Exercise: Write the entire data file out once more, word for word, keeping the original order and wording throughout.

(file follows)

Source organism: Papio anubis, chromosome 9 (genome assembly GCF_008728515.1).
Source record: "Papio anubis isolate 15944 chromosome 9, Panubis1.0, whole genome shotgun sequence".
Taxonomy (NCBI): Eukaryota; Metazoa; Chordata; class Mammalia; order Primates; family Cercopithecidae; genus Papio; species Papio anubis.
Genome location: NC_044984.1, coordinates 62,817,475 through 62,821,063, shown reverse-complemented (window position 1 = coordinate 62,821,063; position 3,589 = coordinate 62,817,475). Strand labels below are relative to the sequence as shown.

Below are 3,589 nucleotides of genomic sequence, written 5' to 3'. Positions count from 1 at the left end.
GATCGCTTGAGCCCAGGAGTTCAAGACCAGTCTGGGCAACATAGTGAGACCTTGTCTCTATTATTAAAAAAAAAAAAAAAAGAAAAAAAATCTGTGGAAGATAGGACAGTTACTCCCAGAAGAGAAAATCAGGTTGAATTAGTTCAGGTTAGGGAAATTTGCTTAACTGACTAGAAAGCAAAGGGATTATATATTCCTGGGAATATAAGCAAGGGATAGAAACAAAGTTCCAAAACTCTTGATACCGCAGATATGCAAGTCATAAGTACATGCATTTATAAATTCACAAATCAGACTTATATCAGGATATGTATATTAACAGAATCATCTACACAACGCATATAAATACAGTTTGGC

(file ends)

Source organism: Papio anubis, chromosome 9 (genome assembly GCF_008728515.1).
Source record: "Papio anubis isolate 15944 chromosome 9, Panubis1.0, whole genome shotgun sequence".
Taxonomy (NCBI): Eukaryota; Metazoa; Chordata; class Mammalia; order Primates; family Cercopithecidae; genus Papio; species Papio anubis.
Genome location: NC_044984.1, coordinates 62,817,475 through 62,821,063, shown reverse-complemented (window position 1 = coordinate 62,821,063; position 3,589 = coordinate 62,817,475). Strand labels below are relative to the sequence as shown.

Below are 3,589 nucleotides of genomic sequence, written 5' to 3'. Positions count from 1 at the left end.
GATCGCTTGAGCCCAGGAGTTCAAGACCAGTCTGGGCAACATAGTGAGACCTTGTCTCTATTATTAAAAAAAAAAAAAAAAGAAAAAAAATCTGTGGAAGATAGGACAGTTACTCCCAGAAGAGAAAATCAGGTTGAATTAGTTCAGGTTAGGGAAATTTGCTTAACTGACTAGAAAGCAAAGGGATTATATATTCCTGGGAATATAAGCAAGGGATAGAAACAAAGTTCCAAAACTCTTGATACCGCAGATATGCAAGTCATAAGTACATGCATTTATAAATTCACAAATCAGACTTATATCAGGATATGTATATTAACAGAATCATCTACACAACGCATATAAATACAGTTTGGC